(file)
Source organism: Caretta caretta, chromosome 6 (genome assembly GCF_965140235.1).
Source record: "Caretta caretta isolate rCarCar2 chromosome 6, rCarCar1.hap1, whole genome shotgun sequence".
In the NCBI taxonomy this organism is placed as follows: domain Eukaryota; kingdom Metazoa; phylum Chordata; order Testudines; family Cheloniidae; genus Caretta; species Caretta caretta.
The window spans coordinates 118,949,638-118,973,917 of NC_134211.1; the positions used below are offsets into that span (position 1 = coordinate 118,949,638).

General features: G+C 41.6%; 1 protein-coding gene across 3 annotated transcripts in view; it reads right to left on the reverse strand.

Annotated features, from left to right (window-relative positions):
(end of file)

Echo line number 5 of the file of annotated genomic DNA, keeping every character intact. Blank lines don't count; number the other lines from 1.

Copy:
General features: G+C 41.6%; 1 protein-coding gene across 3 annotated transcripts in view; it reads right to left on the reverse strand.